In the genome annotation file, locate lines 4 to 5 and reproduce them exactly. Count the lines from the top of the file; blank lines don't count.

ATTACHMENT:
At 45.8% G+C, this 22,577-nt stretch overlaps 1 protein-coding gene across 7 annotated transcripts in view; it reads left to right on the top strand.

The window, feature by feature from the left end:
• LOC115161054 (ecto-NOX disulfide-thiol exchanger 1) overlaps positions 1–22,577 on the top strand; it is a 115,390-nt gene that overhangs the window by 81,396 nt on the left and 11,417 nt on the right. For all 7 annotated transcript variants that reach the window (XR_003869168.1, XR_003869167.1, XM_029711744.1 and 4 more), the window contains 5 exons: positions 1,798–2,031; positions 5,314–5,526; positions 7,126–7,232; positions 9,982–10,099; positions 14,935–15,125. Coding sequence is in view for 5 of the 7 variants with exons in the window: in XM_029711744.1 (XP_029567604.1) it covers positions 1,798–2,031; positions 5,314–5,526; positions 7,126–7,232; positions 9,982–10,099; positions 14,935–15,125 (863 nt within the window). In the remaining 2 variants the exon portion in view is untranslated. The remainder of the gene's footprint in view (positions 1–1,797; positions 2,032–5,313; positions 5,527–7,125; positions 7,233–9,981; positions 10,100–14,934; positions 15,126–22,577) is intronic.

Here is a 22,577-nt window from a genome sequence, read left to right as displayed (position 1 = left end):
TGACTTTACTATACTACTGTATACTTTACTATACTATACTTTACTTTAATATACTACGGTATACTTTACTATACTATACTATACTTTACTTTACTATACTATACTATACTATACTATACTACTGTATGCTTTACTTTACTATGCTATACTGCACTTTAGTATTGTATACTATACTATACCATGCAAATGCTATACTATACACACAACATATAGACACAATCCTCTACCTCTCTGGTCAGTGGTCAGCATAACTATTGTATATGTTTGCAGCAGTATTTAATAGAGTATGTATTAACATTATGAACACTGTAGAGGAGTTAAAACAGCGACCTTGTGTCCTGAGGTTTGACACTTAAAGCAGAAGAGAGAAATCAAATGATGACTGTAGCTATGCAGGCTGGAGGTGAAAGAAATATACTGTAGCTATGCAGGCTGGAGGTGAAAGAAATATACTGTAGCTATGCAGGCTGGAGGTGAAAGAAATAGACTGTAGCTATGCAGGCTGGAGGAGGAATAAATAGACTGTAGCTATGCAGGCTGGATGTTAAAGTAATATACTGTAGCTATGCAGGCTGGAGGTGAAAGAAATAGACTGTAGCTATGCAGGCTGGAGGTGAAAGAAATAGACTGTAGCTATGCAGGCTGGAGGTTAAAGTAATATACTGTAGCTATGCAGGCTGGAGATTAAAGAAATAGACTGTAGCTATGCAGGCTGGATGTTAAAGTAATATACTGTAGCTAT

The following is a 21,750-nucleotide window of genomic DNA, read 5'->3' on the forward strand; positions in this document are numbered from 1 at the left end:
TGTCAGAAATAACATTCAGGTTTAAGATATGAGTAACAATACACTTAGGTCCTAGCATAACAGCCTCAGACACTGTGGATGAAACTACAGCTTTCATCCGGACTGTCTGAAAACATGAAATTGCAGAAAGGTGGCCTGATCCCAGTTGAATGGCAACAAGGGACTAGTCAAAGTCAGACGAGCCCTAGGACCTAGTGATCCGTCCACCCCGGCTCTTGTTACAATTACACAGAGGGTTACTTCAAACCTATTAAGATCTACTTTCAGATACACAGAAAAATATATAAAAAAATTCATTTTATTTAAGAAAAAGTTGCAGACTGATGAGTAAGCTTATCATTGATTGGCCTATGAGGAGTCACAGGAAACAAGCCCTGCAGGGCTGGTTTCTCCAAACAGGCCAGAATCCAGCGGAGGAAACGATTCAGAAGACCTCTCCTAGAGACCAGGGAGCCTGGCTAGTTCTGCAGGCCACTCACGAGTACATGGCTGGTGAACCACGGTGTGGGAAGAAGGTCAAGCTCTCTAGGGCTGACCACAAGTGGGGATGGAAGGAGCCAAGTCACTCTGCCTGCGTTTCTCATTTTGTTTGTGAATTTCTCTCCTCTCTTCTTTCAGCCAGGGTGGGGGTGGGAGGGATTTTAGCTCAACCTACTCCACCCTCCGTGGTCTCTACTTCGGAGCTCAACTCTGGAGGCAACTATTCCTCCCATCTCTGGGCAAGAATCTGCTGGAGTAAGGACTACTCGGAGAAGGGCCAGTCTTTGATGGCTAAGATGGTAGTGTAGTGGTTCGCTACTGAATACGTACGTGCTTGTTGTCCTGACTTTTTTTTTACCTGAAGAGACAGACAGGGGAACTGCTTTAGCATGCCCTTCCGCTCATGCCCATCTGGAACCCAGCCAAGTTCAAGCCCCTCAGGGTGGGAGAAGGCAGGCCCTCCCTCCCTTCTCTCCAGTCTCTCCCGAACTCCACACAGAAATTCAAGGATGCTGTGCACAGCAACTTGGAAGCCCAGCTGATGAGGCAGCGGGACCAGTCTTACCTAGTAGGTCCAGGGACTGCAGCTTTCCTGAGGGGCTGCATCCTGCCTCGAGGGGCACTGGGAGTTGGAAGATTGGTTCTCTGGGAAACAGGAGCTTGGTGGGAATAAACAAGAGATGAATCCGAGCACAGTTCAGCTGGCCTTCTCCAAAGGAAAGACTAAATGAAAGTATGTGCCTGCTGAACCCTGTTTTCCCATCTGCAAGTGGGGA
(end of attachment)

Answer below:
Here is a 22,577-nt window from a genome sequence, read left to right as displayed (position 1 = left end):
TGACTTTACTATACTACTGTATACTTTACTATACTATACTTTACTTTAATATACTACGGTATACTTTACTATACTATACTATACTTTACTTTACTATACTATACTATACTATACTATACTACTGTATGCTTTACTTTACTATGCTATACTGCACTTTAGTATTGTATACTATACTATACCATGCAAATGCTATACTATACACACAACATATAGACACAATCCTCTACCTCTCTGGTCAGTGGTCAGCATAACTATTGTATATGTTTGCAGCAGTATTTAATAGAGTATGTATTAACATTATGAACACTGTAGAGGAGTTAAAACAGCGACCTTGTGTCCTGAGGTTTGACACTTAAAGCAGAAGAGAGAAATCAAATGATGACTGTAGCTATGCAGGCTGGAGGTGAAAGAAATATACTGTAGCTATGCAGGCTGGAGGTGAAAGAAATATACTGTAGCTATGCAGGCTGGAGGTGAAAGAAATAGACTGTAGCTATGCAGGCTGGAGGAGGAATAAATAGACTGTAGCTATGCAGGCTGGATGTTAAAGTAATATACTGTAGCTATGCAGGCTGGAGGTGAAAGAAATAGACTGTAGCTATGCAGGCTGGAGGTGAAAGAAATAGACTGTAGCTATGCAGGCTGGAGGTTAAAGTAATATACTGTAGCTATGCAGGCTGGAGATTAAAGAAATAGACTGTAGCTATGCAGGCTGGATGTTAAAGTAATATACTGTAGCTAT